Environmental Law Cases: Ruling the Far-Right Out of Order

By Joel Stronberg, Civil Notion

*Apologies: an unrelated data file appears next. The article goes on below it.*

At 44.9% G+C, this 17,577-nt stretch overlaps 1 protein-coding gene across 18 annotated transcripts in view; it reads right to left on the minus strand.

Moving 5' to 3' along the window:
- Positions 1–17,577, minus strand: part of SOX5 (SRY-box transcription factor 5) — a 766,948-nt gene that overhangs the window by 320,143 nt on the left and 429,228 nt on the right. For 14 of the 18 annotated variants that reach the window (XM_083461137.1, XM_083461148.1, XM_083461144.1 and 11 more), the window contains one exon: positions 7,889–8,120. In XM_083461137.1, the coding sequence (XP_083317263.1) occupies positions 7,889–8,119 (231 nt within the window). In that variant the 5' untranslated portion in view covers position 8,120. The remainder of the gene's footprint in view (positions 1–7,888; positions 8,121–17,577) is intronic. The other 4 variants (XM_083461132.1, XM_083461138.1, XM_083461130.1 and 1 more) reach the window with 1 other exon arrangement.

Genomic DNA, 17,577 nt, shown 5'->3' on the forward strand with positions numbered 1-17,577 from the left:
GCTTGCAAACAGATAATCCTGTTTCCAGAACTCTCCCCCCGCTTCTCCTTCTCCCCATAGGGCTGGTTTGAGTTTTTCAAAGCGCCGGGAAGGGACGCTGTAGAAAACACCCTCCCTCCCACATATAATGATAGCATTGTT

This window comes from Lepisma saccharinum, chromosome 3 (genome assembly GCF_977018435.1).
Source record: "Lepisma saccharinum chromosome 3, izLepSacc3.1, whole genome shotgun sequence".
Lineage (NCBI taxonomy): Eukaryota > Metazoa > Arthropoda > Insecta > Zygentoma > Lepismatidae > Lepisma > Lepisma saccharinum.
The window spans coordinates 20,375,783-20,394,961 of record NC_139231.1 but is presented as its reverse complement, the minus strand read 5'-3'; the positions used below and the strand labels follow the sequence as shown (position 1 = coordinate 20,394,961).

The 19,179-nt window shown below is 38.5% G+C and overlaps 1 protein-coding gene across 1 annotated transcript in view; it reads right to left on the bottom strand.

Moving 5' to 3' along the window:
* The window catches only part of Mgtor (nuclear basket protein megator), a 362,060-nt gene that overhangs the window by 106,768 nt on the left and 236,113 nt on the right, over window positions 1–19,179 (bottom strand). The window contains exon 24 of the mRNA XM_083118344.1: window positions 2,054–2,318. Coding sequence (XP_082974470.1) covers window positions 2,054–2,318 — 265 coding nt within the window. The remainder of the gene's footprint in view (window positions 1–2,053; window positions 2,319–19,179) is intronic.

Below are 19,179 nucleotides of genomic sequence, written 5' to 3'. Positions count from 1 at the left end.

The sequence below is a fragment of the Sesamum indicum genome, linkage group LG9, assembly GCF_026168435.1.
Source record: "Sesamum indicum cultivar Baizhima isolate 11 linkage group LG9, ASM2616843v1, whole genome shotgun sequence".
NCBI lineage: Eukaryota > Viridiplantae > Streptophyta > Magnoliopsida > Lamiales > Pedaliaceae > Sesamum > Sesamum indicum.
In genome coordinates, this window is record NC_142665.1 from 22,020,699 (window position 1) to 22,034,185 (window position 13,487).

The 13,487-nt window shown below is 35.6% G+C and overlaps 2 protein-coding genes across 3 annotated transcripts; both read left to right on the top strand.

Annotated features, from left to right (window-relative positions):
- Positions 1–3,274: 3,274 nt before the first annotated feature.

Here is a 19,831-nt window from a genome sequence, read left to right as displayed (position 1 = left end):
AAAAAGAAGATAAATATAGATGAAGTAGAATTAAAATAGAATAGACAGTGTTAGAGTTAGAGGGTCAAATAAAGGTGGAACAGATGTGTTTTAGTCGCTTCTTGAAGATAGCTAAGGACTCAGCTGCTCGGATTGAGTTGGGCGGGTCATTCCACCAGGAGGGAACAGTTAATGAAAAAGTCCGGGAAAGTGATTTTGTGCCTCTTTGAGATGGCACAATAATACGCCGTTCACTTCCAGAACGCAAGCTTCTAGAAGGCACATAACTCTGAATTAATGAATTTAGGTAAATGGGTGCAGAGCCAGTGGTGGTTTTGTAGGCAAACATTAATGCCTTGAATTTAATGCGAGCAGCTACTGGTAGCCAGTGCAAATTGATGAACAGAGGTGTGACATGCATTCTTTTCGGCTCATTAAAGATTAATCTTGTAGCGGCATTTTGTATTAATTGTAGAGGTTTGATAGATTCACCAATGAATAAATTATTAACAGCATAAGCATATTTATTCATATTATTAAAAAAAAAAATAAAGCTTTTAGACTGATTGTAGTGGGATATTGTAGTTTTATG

As the public debate about the causes and consequences of climate change remains politically charged and as legislative responses elude policymakers, the nation’s courtrooms have become the issue’s principal battleground. Over the past several years I have often written about the politicization of climate policy and the judiciary’s rise as the default driver of the nation’s environmental policy. Limited by matters of procedure and precedence, courts of law are imperfect venues in which to debate and decide government’s responsibility to protect its citizens and future generations from the ravages of global warming. In this time of hyper-partisanship and government gridlock, the judiciary is the only fully functioning federal branch of government in terms of making reasoned and stable decisions. How long that will last with the given character of Trump’s nominees to the federal bench remains a mystery. Although hardly responsible for the political divisions that have led to years of legislative and...

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